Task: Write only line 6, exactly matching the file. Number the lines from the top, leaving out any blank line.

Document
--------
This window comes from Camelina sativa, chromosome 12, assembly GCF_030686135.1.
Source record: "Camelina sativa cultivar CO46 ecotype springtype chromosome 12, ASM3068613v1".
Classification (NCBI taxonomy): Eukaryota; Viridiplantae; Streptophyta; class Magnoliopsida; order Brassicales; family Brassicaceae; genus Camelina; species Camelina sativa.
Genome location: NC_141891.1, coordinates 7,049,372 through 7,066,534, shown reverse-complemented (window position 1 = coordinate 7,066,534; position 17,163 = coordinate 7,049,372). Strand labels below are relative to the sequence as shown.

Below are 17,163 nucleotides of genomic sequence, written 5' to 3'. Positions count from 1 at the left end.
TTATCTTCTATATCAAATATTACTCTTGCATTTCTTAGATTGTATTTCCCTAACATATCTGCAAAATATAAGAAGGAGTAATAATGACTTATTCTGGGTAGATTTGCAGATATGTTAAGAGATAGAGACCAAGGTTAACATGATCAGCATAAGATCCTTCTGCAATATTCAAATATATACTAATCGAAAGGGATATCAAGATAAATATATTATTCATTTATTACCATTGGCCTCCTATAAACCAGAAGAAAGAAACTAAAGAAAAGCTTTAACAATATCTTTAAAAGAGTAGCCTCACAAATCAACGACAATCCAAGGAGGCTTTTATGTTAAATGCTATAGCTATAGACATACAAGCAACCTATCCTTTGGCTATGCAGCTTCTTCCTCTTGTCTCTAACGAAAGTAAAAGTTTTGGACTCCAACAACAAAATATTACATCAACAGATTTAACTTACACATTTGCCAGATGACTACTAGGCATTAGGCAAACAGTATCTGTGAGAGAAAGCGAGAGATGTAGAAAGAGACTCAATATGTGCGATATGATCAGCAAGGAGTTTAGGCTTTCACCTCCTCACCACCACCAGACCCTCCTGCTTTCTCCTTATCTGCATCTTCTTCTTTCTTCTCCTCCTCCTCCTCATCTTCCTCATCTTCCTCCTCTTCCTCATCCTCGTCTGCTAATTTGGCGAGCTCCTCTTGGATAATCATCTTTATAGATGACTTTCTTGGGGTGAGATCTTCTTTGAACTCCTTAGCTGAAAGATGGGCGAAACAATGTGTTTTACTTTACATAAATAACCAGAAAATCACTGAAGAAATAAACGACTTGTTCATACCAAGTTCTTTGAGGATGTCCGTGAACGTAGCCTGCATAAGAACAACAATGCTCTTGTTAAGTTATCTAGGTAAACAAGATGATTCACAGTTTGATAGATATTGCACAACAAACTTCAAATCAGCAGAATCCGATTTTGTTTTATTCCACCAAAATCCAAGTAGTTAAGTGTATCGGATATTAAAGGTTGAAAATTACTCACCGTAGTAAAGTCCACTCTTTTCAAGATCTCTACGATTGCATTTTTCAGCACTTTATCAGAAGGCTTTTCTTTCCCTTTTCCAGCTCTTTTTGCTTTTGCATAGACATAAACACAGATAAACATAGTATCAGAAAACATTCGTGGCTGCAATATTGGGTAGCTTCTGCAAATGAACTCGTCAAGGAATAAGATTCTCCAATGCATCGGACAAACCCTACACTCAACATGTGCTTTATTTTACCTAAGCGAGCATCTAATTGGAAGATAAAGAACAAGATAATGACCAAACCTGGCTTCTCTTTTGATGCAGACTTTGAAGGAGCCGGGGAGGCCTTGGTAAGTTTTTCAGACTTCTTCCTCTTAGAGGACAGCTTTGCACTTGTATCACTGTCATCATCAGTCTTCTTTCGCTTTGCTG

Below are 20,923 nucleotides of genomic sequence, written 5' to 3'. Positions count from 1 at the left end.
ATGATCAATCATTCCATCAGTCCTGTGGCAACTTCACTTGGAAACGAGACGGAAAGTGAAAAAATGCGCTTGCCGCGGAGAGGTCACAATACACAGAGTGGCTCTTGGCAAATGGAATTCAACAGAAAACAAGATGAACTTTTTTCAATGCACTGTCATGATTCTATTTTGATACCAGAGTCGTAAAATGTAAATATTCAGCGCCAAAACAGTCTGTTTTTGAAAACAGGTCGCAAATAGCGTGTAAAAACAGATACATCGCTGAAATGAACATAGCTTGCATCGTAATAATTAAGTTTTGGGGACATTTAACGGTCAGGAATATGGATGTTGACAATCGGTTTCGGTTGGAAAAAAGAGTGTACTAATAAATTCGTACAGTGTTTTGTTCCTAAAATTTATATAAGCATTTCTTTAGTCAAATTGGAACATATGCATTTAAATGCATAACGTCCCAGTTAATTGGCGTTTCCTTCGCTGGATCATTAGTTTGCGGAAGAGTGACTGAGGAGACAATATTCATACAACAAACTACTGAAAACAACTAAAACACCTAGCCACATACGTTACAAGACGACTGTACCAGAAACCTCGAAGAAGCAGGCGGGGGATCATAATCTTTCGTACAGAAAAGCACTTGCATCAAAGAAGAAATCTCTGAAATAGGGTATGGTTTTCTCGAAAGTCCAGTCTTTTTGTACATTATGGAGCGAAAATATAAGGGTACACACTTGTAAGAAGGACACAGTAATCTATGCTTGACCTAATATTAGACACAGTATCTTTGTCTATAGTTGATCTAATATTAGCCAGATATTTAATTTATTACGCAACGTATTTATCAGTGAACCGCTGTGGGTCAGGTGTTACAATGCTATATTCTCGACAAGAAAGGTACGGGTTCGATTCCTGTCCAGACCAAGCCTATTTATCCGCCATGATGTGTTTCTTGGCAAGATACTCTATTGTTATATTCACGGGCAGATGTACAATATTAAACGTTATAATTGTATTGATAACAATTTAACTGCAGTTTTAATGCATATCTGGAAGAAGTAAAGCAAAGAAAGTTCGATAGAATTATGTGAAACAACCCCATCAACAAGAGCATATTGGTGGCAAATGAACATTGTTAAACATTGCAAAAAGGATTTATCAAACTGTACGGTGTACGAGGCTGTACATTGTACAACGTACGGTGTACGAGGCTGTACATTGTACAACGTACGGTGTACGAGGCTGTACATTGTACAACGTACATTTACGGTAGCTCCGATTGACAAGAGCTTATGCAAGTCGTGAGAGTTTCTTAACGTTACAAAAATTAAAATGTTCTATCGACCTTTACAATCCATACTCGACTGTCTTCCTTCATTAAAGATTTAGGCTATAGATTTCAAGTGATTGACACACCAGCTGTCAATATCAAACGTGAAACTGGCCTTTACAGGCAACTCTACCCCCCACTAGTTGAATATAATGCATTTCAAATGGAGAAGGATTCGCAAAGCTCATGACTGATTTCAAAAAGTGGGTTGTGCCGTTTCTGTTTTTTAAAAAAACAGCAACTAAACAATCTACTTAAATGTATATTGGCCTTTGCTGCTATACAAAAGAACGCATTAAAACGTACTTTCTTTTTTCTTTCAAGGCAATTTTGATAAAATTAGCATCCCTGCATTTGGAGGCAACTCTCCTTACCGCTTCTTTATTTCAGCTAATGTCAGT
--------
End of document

TTATCTTCTATATCAAATATTACTCTTGCATTTCTTAGATTGTATTTCCCTAACATATCTGCAAAATATAAGAAGGAGTAATAATGACTTATTCTGGGTAGATTTGCAGATATGTTAAGAGATAGAGACCAAGGTTAACATGATCAGCATAAGATCCTTCTGCAATATTCAAATATATACTAATCGAAAGGGATATCAAGATAAATATATTATTCATTTATTACCATTGGCCTCCTATAAACCAGAAGAAAGAAACTAAAGAAAAGCTTTAACAATATCTTTAAAAGAGTAGCCTCACAAATCAACGACAATCCAAGGAGGCTTTTATGTTAAATGCTATAGCTATAGACATACAAGCAACCTATCCTTTGGCTATGCAGCTTCTTCCTCTTGTCTCTAACGAAAGTAAAAGTTTTGGACTCCAACAACAAAATATTACATCAACAGATTTAACTTACACATTTGCCAGATGACTACTAGGCATTAGGCAAACAGTATCTGTGAGAGAAAGCGAGAGATGTAGAAAGAGACTCAATATGTGCGATATGATCAGCAAGGAGTTTAGGCTTTCACCTCCTCACCACCACCAGACCCTCCTGCTTTCTCCTTATCTGCATCTTCTTCTTTCTTCTCCTCCTCCTCCTCATCTTCCTCATCTTCCTCCTCTTCCTCATCCTCGTCTGCTAATTTGGCGAGCTCCTCTTGGATAATCATCTTTATAGATGACTTTCTTGGGGTGAGATCTTCTTTGAACTCCTTAGCTGAAAGATGGGCGAAACAATGTGTTTTACTTTACATAAATAACCAGAAAATCACTGAAGAAATAAACGACTTGTTCATACCAAGTTCTTTGAGGATGTCCGTGAACGTAGCCTGCATAAGAACAACAATGCTCTTGTTAAGTTATCTAGGTAAACAAGATGATTCACAGTTTGATAGATATTGCACAACAAACTTCAAATCAGCAGAATCCGATTTTGTTTTATTCCACCAAAATCCAAGTAGTTAAGTGTATCGGATATTAAAGGTTGAAAATTACTCACCGTAGTAAAGTCCACTCTTTTCAAGATCTCTACGATTGCATTTTTCAGCACTTTATCAGAAGGCTTTTCTTTCCCTTTTCCAGCTCTTTTTGCTTTTGCATAGACATAAACACAGATAAACATAGTATCAGAAAACATTCGTGGCTGCAATATTGGGTAGCTTCTGCAAATGAACTCGTCAAGGAATAAGATTCTCCAATGCATCGGACAAACCCTACACTCAACATGTGCTTTATTTTACCTAAGCGAGCATCTAATTGGAAGATAAAGAACAAGATAATGACCAAACCTGGCTTCTCTTTTGATGCAGACTTTGAAGGAGCCGGGGAGGCCTTGGTAAGTTTTTCAGACTTCTTCCTCTTAGAGGACAGCTTTGCACTTGTATCACTGTCATCATCAGTCTTCTTTCGCTTTGCTG